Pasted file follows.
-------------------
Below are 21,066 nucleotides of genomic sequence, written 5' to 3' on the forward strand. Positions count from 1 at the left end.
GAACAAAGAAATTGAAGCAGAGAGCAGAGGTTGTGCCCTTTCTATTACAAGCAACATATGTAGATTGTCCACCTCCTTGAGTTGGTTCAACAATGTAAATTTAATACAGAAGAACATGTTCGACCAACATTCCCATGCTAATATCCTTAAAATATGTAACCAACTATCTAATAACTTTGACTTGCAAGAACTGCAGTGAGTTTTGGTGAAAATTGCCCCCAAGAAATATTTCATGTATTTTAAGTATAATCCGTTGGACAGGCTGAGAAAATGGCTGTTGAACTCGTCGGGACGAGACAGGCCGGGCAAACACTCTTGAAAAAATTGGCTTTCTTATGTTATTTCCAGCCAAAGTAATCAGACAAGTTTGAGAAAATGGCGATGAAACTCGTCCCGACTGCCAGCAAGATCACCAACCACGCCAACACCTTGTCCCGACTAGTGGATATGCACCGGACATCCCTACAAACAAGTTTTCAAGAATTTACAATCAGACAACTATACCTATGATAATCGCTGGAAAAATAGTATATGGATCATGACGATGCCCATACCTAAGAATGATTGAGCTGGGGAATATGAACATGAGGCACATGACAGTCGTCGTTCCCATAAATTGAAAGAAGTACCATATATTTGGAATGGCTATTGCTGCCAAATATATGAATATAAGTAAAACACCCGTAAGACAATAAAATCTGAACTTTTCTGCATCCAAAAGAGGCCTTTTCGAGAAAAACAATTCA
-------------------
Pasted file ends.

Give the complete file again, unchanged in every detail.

Below are 21,066 nucleotides of genomic sequence, written 5' to 3' on the forward strand. Positions count from 1 at the left end.
GAACAAAGAAATTGAAGCAGAGAGCAGAGGTTGTGCCCTTTCTATTACAAGCAACATATGTAGATTGTCCACCTCCTTGAGTTGGTTCAACAATGTAAATTTAATACAGAAGAACATGTTCGACCAACATTCCCATGCTAATATCCTTAAAATATGTAACCAACTATCTAATAACTTTGACTTGCAAGAACTGCAGTGAGTTTTGGTGAAAATTGCCCCCAAGAAATATTTCATGTATTTTAAGTATAATCCGTTGGACAGGCTGAGAAAATGGCTGTTGAACTCGTCGGGACGAGACAGGCCGGGCAAACACTCTTGAAAAAATTGGCTTTCTTATGTTATTTCCAGCCAAAGTAATCAGACAAGTTTGAGAAAATGGCGATGAAACTCGTCCCGACTGCCAGCAAGATCACCAACCACGCCAACACCTTGTCCCGACTAGTGGATATGCACCGGACATCCCTACAAACAAGTTTTCAAGAATTTACAATCAGACAACTATACCTATGATAATCGCTGGAAAAATAGTATATGGATCATGACGATGCCCATACCTAAGAATGATTGAGCTGGGGAATATGAACATGAGGCACATGACAGTCGTCGTTCCCATAAATTGAAAGAAGTACCATATATTTGGAATGGCTATTGCTGCCAAATATATGAATATAAGTAAAACACCCGTAAGACAATAAAATCTGAACTTTTCTGCATCCAAAAGAGGCCTTTTCGAGAAAAACAATTCA